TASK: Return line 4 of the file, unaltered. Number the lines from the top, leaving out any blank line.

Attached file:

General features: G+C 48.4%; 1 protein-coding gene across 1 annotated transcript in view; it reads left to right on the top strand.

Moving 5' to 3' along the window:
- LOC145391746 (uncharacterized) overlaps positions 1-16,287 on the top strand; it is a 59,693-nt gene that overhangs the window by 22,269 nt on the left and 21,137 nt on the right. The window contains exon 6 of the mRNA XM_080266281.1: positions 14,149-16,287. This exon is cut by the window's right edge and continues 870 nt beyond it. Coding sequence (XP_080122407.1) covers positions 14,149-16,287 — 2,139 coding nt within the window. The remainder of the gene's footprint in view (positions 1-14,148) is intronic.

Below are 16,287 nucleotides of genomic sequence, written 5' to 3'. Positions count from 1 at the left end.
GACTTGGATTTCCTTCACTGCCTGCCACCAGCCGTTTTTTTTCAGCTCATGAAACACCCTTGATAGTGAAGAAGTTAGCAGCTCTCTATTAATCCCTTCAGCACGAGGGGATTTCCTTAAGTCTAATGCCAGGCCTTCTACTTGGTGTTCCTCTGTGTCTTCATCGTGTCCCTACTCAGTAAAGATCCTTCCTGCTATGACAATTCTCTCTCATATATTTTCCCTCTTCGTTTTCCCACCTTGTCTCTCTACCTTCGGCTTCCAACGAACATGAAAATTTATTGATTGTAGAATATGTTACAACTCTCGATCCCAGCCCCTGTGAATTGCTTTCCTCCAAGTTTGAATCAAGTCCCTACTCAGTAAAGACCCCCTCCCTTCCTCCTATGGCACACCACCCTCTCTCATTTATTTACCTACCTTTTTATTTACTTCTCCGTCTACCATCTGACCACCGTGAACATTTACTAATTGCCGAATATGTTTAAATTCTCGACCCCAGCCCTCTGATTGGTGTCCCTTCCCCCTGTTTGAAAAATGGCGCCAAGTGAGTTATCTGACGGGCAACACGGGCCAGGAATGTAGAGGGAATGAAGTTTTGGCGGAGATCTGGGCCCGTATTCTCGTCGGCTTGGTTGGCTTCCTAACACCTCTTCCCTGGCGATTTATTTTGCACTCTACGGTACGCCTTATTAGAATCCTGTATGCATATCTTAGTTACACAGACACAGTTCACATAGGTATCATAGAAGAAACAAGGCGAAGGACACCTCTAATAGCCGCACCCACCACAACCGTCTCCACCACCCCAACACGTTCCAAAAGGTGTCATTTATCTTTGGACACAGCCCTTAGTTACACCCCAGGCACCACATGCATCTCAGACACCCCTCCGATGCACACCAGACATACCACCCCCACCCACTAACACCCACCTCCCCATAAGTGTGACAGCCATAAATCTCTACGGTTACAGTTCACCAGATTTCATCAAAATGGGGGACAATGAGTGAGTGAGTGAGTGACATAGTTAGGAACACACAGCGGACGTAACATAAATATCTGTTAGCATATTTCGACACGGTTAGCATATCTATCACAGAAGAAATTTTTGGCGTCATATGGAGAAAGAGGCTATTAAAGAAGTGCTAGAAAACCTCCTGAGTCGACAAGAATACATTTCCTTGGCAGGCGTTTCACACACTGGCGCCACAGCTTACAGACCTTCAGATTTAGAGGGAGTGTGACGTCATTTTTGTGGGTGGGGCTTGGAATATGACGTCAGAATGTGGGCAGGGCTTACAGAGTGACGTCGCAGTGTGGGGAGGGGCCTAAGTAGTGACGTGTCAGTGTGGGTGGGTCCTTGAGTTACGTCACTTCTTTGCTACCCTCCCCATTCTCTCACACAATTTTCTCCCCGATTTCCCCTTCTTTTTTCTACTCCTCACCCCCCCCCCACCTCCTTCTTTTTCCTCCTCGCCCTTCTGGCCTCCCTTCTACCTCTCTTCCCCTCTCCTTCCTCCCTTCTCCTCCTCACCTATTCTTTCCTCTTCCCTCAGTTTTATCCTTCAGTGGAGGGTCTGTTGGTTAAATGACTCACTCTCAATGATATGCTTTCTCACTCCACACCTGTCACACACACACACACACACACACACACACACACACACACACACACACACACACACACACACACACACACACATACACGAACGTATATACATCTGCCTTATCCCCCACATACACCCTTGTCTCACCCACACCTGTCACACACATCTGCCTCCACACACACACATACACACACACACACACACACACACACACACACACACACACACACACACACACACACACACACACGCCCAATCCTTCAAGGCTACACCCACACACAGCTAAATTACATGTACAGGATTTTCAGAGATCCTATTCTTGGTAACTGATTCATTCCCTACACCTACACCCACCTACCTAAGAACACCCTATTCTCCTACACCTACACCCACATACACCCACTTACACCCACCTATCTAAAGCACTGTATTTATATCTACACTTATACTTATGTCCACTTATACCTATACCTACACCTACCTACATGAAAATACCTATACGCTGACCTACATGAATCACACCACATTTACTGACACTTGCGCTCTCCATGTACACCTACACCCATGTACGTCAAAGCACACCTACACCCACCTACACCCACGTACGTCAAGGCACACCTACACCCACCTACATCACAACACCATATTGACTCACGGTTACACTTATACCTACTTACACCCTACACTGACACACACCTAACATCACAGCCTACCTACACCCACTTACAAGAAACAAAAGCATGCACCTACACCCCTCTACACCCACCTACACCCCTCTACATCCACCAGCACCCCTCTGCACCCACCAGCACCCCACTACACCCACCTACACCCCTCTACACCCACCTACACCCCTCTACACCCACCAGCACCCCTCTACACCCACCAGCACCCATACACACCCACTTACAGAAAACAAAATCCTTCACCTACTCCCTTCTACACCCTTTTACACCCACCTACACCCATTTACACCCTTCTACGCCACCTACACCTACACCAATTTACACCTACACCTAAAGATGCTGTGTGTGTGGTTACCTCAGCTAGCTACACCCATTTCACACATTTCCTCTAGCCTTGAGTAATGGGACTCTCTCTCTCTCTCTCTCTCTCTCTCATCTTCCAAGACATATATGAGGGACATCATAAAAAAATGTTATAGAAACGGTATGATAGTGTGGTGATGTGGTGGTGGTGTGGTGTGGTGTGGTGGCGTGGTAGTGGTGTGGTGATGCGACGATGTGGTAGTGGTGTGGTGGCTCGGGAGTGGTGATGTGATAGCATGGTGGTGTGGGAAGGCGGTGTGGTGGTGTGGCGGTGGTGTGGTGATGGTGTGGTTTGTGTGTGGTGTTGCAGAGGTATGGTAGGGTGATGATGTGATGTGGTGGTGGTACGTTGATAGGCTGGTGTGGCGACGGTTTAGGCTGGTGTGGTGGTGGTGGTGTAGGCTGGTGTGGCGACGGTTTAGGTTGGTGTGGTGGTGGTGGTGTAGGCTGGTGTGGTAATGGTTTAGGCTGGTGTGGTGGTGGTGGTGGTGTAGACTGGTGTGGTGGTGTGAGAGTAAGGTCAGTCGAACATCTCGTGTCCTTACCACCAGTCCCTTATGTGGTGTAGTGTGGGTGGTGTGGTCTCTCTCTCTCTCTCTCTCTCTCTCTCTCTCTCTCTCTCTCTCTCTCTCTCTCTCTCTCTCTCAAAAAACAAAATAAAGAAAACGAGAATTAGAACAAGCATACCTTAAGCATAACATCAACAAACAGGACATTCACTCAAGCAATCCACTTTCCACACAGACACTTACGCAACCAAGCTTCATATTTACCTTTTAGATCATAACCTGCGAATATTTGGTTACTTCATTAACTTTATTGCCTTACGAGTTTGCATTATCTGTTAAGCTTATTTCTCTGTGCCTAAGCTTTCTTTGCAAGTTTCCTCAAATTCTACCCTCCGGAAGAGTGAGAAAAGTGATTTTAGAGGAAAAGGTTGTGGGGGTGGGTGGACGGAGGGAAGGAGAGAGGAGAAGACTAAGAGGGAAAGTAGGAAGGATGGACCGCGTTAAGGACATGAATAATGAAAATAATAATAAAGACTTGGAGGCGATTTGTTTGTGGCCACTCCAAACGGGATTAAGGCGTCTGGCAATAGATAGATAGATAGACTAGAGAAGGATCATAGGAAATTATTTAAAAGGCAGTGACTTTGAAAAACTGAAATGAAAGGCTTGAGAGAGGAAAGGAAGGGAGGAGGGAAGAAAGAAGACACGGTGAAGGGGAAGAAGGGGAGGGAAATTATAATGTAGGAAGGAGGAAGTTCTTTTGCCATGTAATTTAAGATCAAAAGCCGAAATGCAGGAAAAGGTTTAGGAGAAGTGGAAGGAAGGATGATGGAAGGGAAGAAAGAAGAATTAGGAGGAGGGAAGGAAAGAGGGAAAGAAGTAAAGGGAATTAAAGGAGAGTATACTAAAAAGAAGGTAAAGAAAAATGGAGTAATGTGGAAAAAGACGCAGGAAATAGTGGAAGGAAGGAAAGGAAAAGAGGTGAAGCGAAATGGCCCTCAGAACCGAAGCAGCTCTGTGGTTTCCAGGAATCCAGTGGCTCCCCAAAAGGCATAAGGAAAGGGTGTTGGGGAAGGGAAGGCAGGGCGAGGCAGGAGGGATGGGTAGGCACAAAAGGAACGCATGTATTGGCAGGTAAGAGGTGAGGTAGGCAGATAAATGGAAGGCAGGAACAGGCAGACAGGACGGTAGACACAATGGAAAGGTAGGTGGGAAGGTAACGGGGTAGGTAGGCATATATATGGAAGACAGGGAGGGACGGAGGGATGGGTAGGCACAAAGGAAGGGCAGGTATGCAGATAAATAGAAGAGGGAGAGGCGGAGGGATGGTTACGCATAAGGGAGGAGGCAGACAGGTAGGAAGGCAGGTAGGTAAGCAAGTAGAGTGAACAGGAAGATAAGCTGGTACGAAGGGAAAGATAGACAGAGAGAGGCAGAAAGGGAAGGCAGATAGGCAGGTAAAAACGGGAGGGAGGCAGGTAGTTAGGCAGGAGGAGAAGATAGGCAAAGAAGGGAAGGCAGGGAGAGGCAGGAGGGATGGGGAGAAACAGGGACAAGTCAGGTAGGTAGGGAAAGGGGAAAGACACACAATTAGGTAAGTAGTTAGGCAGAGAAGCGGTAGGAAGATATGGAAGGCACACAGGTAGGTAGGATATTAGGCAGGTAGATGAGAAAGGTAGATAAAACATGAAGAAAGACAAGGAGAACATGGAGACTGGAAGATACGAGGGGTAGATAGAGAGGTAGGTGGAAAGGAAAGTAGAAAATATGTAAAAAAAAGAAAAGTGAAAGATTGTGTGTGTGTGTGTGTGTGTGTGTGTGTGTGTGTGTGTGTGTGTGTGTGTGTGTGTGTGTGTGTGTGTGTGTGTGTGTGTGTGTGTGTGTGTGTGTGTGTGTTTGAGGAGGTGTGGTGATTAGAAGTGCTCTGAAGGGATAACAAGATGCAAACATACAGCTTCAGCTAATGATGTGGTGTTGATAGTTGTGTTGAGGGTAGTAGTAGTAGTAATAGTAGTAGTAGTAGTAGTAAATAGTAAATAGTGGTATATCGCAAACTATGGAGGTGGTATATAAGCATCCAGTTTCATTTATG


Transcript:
Below are 16,287 nucleotides of genomic sequence, written 5' to 3'. Positions count from 1 at the left end.